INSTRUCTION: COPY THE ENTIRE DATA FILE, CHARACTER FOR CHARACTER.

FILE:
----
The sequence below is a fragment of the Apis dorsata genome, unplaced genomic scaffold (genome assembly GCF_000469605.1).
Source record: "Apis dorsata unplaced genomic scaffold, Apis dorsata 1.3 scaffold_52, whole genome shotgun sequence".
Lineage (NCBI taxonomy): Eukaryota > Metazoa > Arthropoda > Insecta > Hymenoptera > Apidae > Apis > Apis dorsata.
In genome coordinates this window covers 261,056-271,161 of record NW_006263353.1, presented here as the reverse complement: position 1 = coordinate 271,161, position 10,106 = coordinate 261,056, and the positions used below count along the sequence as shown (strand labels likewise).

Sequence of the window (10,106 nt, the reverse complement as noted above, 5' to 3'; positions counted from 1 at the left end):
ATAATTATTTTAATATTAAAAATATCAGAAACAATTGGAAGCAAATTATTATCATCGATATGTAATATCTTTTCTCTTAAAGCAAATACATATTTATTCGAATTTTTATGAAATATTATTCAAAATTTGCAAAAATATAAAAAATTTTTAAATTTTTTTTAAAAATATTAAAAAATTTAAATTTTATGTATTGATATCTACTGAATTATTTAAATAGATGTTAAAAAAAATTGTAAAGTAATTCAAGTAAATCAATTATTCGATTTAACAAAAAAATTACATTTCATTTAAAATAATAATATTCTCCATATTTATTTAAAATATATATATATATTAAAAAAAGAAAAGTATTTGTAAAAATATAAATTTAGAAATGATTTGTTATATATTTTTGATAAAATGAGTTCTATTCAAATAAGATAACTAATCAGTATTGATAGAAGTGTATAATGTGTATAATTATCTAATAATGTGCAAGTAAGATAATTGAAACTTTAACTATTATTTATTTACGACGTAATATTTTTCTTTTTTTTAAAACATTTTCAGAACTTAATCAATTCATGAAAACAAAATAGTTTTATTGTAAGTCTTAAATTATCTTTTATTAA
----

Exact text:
The sequence below is a fragment of the Apis dorsata genome, unplaced genomic scaffold (genome assembly GCF_000469605.1).
Source record: "Apis dorsata unplaced genomic scaffold, Apis dorsata 1.3 scaffold_52, whole genome shotgun sequence".
Lineage (NCBI taxonomy): Eukaryota > Metazoa > Arthropoda > Insecta > Hymenoptera > Apidae > Apis > Apis dorsata.
In genome coordinates this window covers 261,056-271,161 of record NW_006263353.1, presented here as the reverse complement: position 1 = coordinate 271,161, position 10,106 = coordinate 261,056, and the positions used below count along the sequence as shown (strand labels likewise).

Sequence of the window (10,106 nt, the reverse complement as noted above, 5' to 3'; positions counted from 1 at the left end):
ATAATTATTTTAATATTAAAAATATCAGAAACAATTGGAAGCAAATTATTATCATCGATATGTAATATCTTTTCTCTTAAAGCAAATACATATTTATTCGAATTTTTATGAAATATTATTCAAAATTTGCAAAAATATAAAAAATTTTTAAATTTTTTTTAAAAATATTAAAAAATTTAAATTTTATGTATTGATATCTACTGAATTATTTAAATAGATGTTAAAAAAAATTGTAAAGTAATTCAAGTAAATCAATTATTCGATTTAACAAAAAAATTACATTTCATTTAAAATAATAATATTCTCCATATTTATTTAAAATATATATATATATTAAAAAAAGAAAAGTATTTGTAAAAATATAAATTTAGAAATGATTTGTTATATATTTTTGATAAAATGAGTTCTATTCAAATAAGATAACTAATCAGTATTGATAGAAGTGTATAATGTGTATAATTATCTAATAATGTGCAAGTAAGATAATTGAAACTTTAACTATTATTTATTTACGACGTAATATTTTTCTTTTTTTTAAAACATTTTCAGAACTTAATCAATTCATGAAAACAAAATAGTTTTATTGTAAGTCTTAAATTATCTTTTATTAA